Kuala Lumpur, 4th of June 2015 – Anti-death penalty advocates from around the globe will congregate in Malaysia on June 11 and 12 to discuss the foremost violation of the right to life.
The Asian Regional Congress on the Death Penalty, co-organised by Ensemble contre la peine de mort (Together Against the Death Penalty, ECPM) and the Anti-Death Penalty Asia Network (ADPAN) is an effort to encourage countries in Asia to move with the global trend and join the rest of the world in abolishing the death penalty.
ECPM, an organisation based in Paris, said Asia’s civil society commitment to abolition of the death penalty had increased in recent times, hence Kuala Lumpur as the host for the first Asian congress.
“The Malaysian abolitionist movement which includes ADPAN, the Human Rights Commission of Malaysia (SUHAKAM) and Bar Council of Malaysia has in recent years strengthened its call against the death penalty. The cooperation of these organisations would reinforce and empower the existing Asian abolitionist movement, making it more visible at the global level,” it said.
Asia is the world’s biggest user of the death penalty, however, the overall number of executions has decreased, governments have imposed more rigorous restrictions to limit the use of the death penalty and a more open debate has been launched.
In 10 years, five countries in the region have abolished the death penalty for all crimes – Nepal in 1997, Bhutan in 2004, the Philippines and Cambodia in 2006, and Mongolia in 2012,” ECPM said.
Some 300 participants, including 100 from across the globe, are expected to attend the Asian Regional Congress on the Death Penalty at Renaissance Hotel, Kuala Lumpur.
An aim of the regional congress is to encourage new forms of co- operation to lead to concrete commitments by Asian states to abolish the death penalty. The congress also aims to support civil society actors in the region by defining an abolition strategy which will chart progress, obstacles and outlook.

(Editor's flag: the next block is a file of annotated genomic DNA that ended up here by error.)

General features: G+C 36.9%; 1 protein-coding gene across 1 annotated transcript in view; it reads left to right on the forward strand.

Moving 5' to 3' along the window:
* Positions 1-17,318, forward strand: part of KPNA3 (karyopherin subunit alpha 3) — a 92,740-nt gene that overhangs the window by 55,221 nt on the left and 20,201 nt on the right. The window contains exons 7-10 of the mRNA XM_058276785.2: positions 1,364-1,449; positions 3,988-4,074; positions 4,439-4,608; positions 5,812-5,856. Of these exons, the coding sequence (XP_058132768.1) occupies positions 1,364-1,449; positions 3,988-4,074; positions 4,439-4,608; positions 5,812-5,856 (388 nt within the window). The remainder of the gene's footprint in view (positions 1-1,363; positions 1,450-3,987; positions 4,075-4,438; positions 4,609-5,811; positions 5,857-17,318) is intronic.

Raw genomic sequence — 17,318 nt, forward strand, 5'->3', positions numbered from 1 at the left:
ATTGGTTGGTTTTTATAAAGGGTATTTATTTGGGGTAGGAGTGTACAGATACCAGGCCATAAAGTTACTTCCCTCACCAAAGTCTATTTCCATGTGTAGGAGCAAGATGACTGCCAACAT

ADPAN Executive Committee Member Ngeow Chow Ying said that the network was concerned with the recent spate of executions in South East Asia, in particular, in Indonesia.
“The conference is therefore a timely event to focus on the use of the death penalty in the region and sub-region. Our goal is to raise awareness and encourage debates on death penalty issues. We urge both pro and anti-death penalty advocates to take part in crucial debates about the death penalty,” she said.
The Asian Regional Congress on the Death Penalty will present regional ideas as a lead-up to the 6th World Congress Against the Death Penalty in Oslo, Norway, in June, next year.
Amnesty International Malaysia Executive Director Shamini Darshni said that with the apparent global trend of abolition, retentionist countries needed to ask themselves whether “they were getting in the way of human rights progress by executing people in the cruellest of ways.”
“In Malaysia, the death penalty remains a contentious subject for both moral and political reasons, like in many other countries. We need to continue pushing Asian governments which retain the death penalty to do away with this ultimate abomination of human rights. The congress takes a hard look at the use of the death penalty and raises those tough questions on why governments are insisting on using the death penalty when it has been proven an ineffective solution to crime reduction,” she said.
Shamini added that AI Malaysia, as a member of ADPAN, was pleased to be among the event’s organisers.
Regional Congress Coordinator Yi Pan said that given the nature of crimes that carry the death penalty in the region, discussions would be devoted to death penalty and drugs, with input from the United Nations Office on Drugs and Crime and experts on criminal justice and capital punishment.
“The mandatory death penalty is also a major regional issue. UK- based organisation the Death Penalty Project, which has worked closely with several governments in Asia, will also share its observations,” she said.
In the wake of recent executions in the region, a roundtable discussion and a workshop would be dedicated to “Diplomacy and Death Penalty”, which would explore how diplomatic processes could be a useful tool in abolition, Yi Pan said.